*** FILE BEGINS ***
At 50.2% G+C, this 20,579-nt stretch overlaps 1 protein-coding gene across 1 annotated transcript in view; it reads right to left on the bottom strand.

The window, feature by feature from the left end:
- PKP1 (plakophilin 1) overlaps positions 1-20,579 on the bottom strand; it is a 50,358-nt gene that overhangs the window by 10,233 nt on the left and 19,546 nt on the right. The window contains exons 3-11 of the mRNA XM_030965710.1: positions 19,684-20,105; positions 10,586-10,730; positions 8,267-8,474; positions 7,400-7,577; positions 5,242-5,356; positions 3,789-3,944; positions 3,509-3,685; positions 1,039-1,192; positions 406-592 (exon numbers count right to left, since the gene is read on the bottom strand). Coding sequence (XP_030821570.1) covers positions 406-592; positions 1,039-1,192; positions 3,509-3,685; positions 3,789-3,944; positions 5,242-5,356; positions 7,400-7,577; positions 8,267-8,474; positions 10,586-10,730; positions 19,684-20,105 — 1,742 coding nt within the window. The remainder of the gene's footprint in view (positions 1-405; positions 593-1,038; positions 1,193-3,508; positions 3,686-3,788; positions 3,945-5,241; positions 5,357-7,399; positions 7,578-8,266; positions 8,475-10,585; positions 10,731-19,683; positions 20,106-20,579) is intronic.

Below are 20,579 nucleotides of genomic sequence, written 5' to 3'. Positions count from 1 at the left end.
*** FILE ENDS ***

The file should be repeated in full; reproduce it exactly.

At 50.2% G+C, this 20,579-nt stretch overlaps 1 protein-coding gene across 1 annotated transcript in view; it reads right to left on the bottom strand.

The window, feature by feature from the left end:
- PKP1 (plakophilin 1) overlaps positions 1-20,579 on the bottom strand; it is a 50,358-nt gene that overhangs the window by 10,233 nt on the left and 19,546 nt on the right. The window contains exons 3-11 of the mRNA XM_030965710.1: positions 19,684-20,105; positions 10,586-10,730; positions 8,267-8,474; positions 7,400-7,577; positions 5,242-5,356; positions 3,789-3,944; positions 3,509-3,685; positions 1,039-1,192; positions 406-592 (exon numbers count right to left, since the gene is read on the bottom strand). Coding sequence (XP_030821570.1) covers positions 406-592; positions 1,039-1,192; positions 3,509-3,685; positions 3,789-3,944; positions 5,242-5,356; positions 7,400-7,577; positions 8,267-8,474; positions 10,586-10,730; positions 19,684-20,105 — 1,742 coding nt within the window. The remainder of the gene's footprint in view (positions 1-405; positions 593-1,038; positions 1,193-3,508; positions 3,686-3,788; positions 3,945-5,241; positions 5,357-7,399; positions 7,578-8,266; positions 8,475-10,585; positions 10,731-19,683; positions 20,106-20,579) is intronic.

Below are 20,579 nucleotides of genomic sequence, written 5' to 3'. Positions count from 1 at the left end.